In the Gospel for last Sunday we heard the stirring words of John the Baptist at the Jordan River concerning the one who is to come. The Messiah, he said, will baptize with the Holy Spirit and fire; “he will clear his threshing floor and gather his wheat into his barn, but the chaff he will burn with unquenchable fire!”
In the fashion of a swashbuckler, the Messiah’s arrival will be dramatic, to say the least.
But Jesus does not fit the mold. He comes on the scene as one who proclaims the kingdom of God, calls upon people to trust in God, heals the sick, and befriends tax collectors and persons labeled “sinners.” It is little wonder that John, now sitting in prison with time to think, questions whether Jesus is the one to come or not. Jesus fits neither John`s expectations nor those of the Jewish people in general. John’s question then is therefore totally understandable: “Are you the one who is to come, or should we to look for another?” Something about Jesus’ ministry disappointed John sufficiently as to make him doubt the very identity of Jesus as the Christ of God.
The reply of Jesus is neither a yes nor a no to the question. He points to what he has already been doing. True, it was not quite the razzle-dazzle John has expected but at the deepest levels Jesus was doing kingdom work.
Maybe preaching hope to the poor and marginalized people did not seem like much, especially if one is expecting the Messiah to overthrow the Roman yoke that suppresses them and slam his fist into the face of Pontius Pilate, Herod, or Caesar. Jesus simply reminds John, by way of his disciples, of what he has been doing: the blind see, the lame walk, the deaf hear. That which Isaiah envisioned in his prophetic oracle—our First Reading —is now taking place—the kingdom of God is breaking in upon the world. Whoever perceives the fulfillment of Isaiah’s prophecy will recognize that Jesus is the Christ, “the one who is to come”, and will be blessed.
Following that declaration, the subject is changed. Jesus asks the crowds questions about John. Indeed, John is “more than a prophet” in that he has a superior role. He is the herald of the Messiah’s coming, preparing his way. John is the messenger promised by the last of the prophets (Malachi); he is Elijah who is to come. John is extolled as the greatest of human beings. Then Jesus speaks directly about us when he declares “yet the least in the kingdom of heaven is greater than he [John the Baptist].”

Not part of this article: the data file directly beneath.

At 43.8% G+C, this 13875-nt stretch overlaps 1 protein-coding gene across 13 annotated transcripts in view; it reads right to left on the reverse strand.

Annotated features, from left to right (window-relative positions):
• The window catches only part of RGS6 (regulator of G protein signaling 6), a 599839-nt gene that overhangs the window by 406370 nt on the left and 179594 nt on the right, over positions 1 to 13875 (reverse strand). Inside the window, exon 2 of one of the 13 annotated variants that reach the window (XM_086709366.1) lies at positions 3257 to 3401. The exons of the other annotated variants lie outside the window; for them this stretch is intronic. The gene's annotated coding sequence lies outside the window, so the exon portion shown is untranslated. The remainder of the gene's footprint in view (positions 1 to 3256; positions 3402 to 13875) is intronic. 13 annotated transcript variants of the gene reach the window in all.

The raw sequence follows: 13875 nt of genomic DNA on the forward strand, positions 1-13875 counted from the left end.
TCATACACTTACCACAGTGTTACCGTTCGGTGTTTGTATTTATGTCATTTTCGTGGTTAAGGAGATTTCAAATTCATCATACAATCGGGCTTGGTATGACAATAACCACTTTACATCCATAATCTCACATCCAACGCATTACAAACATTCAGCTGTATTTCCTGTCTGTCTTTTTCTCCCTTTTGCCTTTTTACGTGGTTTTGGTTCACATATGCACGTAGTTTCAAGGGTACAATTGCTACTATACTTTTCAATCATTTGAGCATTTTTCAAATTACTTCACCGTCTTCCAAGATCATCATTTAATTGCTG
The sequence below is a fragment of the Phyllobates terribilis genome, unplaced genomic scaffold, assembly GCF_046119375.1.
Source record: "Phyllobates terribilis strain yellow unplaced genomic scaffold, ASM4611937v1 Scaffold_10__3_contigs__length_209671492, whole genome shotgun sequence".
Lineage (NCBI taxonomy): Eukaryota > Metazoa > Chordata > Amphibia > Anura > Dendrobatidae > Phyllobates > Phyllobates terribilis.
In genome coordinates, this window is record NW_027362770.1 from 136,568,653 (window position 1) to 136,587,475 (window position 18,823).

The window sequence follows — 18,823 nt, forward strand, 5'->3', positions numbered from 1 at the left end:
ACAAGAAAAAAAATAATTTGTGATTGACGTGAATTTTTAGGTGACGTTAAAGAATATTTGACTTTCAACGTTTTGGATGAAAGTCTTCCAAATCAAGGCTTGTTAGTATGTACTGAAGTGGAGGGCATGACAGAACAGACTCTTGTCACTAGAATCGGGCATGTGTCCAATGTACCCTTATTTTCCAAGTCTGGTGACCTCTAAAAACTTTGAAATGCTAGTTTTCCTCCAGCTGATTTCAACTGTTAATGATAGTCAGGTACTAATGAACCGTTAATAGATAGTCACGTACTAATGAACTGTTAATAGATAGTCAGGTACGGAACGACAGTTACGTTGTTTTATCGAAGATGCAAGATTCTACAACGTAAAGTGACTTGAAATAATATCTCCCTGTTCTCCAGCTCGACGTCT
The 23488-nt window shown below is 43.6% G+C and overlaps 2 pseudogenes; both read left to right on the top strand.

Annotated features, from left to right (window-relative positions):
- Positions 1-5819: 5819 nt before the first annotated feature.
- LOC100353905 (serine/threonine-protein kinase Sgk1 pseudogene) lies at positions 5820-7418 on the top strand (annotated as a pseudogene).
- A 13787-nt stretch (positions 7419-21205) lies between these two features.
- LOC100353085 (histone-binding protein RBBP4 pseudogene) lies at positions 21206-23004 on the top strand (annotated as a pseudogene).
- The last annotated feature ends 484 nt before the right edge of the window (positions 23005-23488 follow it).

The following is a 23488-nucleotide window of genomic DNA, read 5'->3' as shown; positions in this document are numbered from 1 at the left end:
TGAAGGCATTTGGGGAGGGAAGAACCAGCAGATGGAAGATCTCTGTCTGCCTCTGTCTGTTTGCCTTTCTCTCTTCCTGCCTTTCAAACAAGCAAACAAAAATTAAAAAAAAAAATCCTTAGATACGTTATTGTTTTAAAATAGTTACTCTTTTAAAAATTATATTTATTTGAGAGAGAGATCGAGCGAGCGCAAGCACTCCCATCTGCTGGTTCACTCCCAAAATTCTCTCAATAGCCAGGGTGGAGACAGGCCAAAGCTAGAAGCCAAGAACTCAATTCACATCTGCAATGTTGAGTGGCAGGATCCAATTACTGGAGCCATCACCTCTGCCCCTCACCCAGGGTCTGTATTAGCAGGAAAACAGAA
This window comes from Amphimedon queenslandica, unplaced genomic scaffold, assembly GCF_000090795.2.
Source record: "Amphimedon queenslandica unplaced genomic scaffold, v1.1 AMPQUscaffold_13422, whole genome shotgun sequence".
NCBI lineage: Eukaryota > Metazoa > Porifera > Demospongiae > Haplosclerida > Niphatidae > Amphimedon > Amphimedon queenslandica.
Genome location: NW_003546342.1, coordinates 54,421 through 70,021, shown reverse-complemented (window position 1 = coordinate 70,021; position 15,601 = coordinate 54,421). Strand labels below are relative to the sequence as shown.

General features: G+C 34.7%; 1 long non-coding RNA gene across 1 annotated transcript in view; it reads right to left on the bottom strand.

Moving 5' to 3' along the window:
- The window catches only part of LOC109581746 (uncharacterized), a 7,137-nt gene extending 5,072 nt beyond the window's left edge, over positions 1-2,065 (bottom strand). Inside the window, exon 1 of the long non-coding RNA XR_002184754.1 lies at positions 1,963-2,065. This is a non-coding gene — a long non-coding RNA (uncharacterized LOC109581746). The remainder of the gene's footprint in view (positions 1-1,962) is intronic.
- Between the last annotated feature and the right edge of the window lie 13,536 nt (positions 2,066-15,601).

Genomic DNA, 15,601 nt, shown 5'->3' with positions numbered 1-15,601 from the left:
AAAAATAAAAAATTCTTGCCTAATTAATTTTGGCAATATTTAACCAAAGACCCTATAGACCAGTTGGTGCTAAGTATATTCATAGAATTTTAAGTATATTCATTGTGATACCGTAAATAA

John did not live to see the ministry of Jesus unfold; he was executed by Herod during the time of Jesus’ ministry. But we — even we, ordinary Christians, who are “the least in the kingdom” have seen the ministry of Jesus come to its fulfillment. We are blessed to be living on this side of Jesus’ death, resurrection, ascension, and glorification, and be a part of his body, the Church. We are not people adrift in the world with uncertainty about who we are, how we should live, or where we are going.
In the beginning of Matthew’s Gospel, John the Baptist seemed so confident in his preaching about Jesus as the one who was to come. So his question in today’s passage may seem a bit puzzling. Perhaps it is a way of putting the question of discipleship directly in front of us, of making John’s question our own.
But how and why place this passage on this Third Sunday of Advent—Gaudete Sunday? Surely, there were other choices. Who needs a story of doubt as to who Jesus is a scant two weeks before we celebrate the birth of Jesus precisely on the belief that he is the Messiah?
No, doubts about Jesus don’t seem to fit Advent. This is a time of the year to be sure.
As an Advent passage two weeks away from celebrating Christmas, Jesus uses John’s doubts to remind us of what is truly important: faithfulness to the King and his kingdom in which our true citizenship lies. We may not join John in doubting whether Jesus is the One or not. But if we believe Jesus is the One, we can properly question how well we are following him. Jesus leads to a cross first and calls us to sacrificial living in a discipleship that anticipates doubt, questioning, resistance, and even outright persecution.
The Season of Advent intrudes into the history of the world and into our lives. The mood, the hymns, and the prayers, of this season seek to open us up to renewed ways of thinking and behaving.
Each year we resolve to keep the “Christ” in “Christmas”. This is a time of the year to be certain, to be firm, to stand up for the truth lest our whole celebration be watered down and become simply a “happy holiday”.
How great a promise does God hold out for you and me this Advent season? A promise so great that even the least person in the kingdom of God is greater than John. While John stood in the Advent of the kingdom, we disciples of Jesus stand within it. Rejoice!